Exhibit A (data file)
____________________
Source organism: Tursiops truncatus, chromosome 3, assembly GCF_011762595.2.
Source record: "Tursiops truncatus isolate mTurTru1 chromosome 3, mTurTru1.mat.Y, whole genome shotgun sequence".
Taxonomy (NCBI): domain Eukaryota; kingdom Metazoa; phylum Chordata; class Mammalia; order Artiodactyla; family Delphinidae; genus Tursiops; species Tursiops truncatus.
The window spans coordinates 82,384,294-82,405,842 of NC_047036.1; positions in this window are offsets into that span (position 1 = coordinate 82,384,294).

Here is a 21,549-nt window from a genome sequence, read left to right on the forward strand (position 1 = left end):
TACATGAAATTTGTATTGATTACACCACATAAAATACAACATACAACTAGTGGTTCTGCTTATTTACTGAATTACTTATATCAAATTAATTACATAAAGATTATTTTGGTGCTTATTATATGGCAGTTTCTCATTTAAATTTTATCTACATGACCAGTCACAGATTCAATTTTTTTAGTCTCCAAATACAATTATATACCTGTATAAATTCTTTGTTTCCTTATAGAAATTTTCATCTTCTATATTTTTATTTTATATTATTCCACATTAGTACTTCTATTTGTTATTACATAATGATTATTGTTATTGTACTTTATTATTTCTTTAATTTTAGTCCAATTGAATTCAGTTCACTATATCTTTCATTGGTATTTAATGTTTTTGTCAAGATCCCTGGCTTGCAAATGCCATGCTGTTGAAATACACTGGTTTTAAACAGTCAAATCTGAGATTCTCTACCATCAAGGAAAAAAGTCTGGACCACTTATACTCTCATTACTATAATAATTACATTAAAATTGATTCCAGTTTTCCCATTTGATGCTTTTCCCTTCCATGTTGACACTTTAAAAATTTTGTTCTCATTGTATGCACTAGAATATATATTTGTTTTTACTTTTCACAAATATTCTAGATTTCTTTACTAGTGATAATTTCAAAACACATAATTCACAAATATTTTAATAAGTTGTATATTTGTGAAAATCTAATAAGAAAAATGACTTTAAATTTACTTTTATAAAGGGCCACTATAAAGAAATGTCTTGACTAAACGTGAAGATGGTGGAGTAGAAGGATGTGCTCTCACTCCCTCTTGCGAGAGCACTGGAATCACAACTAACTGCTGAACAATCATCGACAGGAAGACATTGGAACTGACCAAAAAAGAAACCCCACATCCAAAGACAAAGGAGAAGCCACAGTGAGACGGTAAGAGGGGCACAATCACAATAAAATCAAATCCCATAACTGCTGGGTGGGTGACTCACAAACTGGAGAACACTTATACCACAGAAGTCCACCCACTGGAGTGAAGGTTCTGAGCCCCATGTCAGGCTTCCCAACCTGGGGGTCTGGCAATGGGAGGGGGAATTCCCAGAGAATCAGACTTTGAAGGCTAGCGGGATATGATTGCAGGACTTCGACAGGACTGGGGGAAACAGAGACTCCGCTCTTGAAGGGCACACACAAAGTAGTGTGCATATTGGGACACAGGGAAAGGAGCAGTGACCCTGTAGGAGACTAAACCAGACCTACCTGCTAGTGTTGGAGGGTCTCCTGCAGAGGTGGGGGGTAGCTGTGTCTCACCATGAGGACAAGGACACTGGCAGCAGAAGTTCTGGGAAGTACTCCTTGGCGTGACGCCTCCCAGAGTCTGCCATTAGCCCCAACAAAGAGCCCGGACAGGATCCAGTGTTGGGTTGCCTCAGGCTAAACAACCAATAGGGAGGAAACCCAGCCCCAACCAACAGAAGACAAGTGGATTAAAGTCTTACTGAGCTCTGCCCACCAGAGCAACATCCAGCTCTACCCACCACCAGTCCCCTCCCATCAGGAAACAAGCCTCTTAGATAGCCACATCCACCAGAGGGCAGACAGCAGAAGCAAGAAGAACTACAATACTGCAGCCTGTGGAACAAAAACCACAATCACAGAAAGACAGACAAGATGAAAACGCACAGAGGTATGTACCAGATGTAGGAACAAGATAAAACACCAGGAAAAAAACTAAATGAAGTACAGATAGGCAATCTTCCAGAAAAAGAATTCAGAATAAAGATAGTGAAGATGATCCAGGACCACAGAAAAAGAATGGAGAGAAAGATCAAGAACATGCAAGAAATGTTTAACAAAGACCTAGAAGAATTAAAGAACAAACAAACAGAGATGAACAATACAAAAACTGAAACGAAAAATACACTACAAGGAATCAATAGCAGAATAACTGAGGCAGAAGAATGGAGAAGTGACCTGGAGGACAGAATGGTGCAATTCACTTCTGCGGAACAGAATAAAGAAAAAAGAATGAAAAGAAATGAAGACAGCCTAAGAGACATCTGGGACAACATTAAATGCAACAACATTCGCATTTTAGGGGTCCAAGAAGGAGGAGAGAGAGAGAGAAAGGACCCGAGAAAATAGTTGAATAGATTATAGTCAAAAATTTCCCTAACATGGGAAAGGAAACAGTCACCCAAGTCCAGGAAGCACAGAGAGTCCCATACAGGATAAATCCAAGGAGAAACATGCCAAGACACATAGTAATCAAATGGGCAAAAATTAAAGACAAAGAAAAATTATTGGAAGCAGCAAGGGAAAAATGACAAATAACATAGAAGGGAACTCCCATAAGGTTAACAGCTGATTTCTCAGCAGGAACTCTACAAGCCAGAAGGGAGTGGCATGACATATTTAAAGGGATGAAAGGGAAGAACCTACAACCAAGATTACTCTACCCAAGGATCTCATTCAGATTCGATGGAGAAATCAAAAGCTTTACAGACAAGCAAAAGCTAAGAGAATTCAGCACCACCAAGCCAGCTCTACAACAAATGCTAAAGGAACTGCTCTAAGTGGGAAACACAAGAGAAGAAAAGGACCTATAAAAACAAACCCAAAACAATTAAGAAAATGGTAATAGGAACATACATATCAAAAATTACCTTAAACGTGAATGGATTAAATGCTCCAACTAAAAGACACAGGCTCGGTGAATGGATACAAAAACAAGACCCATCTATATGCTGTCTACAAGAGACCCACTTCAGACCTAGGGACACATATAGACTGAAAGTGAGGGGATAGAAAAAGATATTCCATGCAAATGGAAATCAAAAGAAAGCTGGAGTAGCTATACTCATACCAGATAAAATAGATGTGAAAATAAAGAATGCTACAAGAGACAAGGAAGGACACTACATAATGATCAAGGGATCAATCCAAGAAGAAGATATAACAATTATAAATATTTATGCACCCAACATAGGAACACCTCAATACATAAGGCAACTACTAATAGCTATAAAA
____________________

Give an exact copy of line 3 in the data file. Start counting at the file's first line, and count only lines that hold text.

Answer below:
Taxonomy (NCBI): domain Eukaryota; kingdom Metazoa; phylum Chordata; class Mammalia; order Artiodactyla; family Delphinidae; genus Tursiops; species Tursiops truncatus.